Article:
A senior detective told The Times yesterday that Labour’s lack of straightforwardness had introduced ‘an element of doubt’ about its wider story which merited ‘a proper examination of the facts’.
Confronted on ITV’s Good Morning Britain with a copy of yesterday’s Mail, the Labour leader insisted there was ‘no breach of the rules’, despite lockdown laws at the time banning almost all indoor socialising.
However, he did not challenge reports that the Friday night gathering was attended by up to 30 people.
Labour officials are said to have ordered £200 of takeaway curries for staff at the end of a long week on the campaign trail.
Sir Keir told ITV’s Richard Madeley: ‘This was brought in and at various points people went into the kitchen, got a plate, had some food to eat and got on with their work.’
At the time, lockdown laws allowed staff to meet indoors if doing so was ‘reasonably necessary for work’. However, official guidance on buffet-style serving was clear.
It stated: ‘There should not be any sharing of food and drink by staff who do not share a household. Minimise self-serving options for food and drink. As far as possible, food served and/or displayed should be individually wrapped to minimise contact and avoid spread of infection.’
Having claimed his curry – and beer – were consumed during a break from work, yesterday saw Sir Keir struggle to say what duties he carried out after he was filmed holding his bottle at 10.04pm.
The ‘online event for members’ cited as an example concluded at 9.18pm.
Sir Keir also stated that he had recorded ‘pieces to camera’ for social media, but just one Facebook clip appears to have been recorded that day – and it was shot during daylight hours.
Cabinet minister Nigel Adams accused the Labour leader of talking ‘bull***’ and ‘dodging’ key questions.
Richard Holden, Tory MP for North West Durham, told his local force that an event involving 30 people was ‘well above the number allowed to meet indoors under the regulations (at the time), and definitely not necessary for work purposes’.
In a letter seen by the Daily Mail, Mr Holden noted that bystanders were now coming forward who were not interviewed when the police initially dismissed the case last year after reviewing a 43-second video filmed by a passer-by.
The letter to Durham’s deputy chief constable Ciaron Irvine continued: ‘Given the serious nature of this new testimony, I hope you will be reaching out to the witnesses involved, as well as the Metropolitan Police officers present at the event, as part of your investigation into what took place.’
It was claimed last night that the Durham force had not yet requested the full, unedited footage of Sir Keir’s beer.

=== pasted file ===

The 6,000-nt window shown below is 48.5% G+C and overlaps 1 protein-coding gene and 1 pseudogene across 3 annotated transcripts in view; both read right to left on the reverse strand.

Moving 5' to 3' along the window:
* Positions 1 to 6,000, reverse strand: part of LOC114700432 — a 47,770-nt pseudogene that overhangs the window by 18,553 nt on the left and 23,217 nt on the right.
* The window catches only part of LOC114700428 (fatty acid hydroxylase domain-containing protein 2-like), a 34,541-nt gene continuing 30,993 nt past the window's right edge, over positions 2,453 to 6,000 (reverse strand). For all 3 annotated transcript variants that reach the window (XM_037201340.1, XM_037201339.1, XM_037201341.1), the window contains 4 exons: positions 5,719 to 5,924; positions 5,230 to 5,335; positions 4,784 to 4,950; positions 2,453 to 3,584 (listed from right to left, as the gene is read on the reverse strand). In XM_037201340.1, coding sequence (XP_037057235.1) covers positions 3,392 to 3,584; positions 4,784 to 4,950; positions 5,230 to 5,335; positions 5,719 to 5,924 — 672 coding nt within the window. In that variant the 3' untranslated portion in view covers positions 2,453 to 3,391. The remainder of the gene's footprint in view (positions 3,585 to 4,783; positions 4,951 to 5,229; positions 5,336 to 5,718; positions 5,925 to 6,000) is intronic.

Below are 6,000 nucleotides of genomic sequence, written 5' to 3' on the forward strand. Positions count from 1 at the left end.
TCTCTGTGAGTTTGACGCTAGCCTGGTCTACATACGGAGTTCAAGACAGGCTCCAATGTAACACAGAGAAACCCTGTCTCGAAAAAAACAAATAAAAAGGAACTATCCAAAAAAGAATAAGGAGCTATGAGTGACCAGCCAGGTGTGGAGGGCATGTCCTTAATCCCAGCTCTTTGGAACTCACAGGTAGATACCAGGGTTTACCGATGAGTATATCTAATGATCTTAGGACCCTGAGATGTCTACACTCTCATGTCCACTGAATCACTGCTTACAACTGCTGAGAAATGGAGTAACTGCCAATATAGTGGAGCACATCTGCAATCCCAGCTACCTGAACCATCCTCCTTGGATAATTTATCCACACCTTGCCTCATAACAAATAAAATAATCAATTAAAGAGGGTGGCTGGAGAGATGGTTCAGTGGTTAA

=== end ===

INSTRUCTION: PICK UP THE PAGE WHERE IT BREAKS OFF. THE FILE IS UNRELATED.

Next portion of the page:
The person who filmed it told The Daily Telegraph they have had ‘no contact’ with police.
Tory MP Michael Fabricant said: ‘Keir Starmer has seized on the statement by police that they had fully investigated… and found that no rules had been breached. However, it now seems that Durham police have not done this at all.’
Sir Peter Fahy, former chief constable of Greater Manchester Police, said Durham Constabulary should reconsider a probe into the allegations.
‘I think they should probably just look at the new information and reconsider their situation,’ he told BBC Radio 4’s World at One programme.
‘I think, once again, it highlights that a lot of the legislation around coronavirus was confused, so I think the police have been struggling.’
A Durham Constabulary spokesman said yesterday: ‘We have received a number of recent communications on this subject, which we are considering and will respond in due course.’
It comes after Mr Starmer griped that people keep asking him about ‘Beergate’ on Wednesday as a former police chief suggested the gathering should be looked at again.
The Labour leader complained there was too much focus on Tory ‘mudslinging’ rather than the cost-of-living crisis as he was grilled on claims he shared £200 worth of curry with up to 30 aides.
Meanwhile, Sir Peter Fahy, ex-chief constable of Greater Manchester, said Durham Police ‘should probably just look at the new information and reconsider their situation’.
Sir Keir could not hide his irritation after the incident was repeatedly raised on his final day of campaigning ahead of crunch local elections tomorrow.
For the second day running, Sir Keir struggled to answer questions about the event at Durham Miners Hall, which took place at a time when almost all indoor socialising was banned
Police faced renewed pressure to investigate ‘Beergate’ yesterday after Keir Starmer admitted sharing a lockdown curry with up to 30 Labour officials at a time when buffets were banned
Last night a picture emerged of what may have been his official car (above) in Durham that evening. This raises the prospect that his police protection team might be able to provide bombshell testimony, in the same way that officers are being asked for their recollections of ‘Partygate’ events in Downing Street
But Sir Keir looked distinctly uncomfortable as he failed to deny that there had been dozens of people present.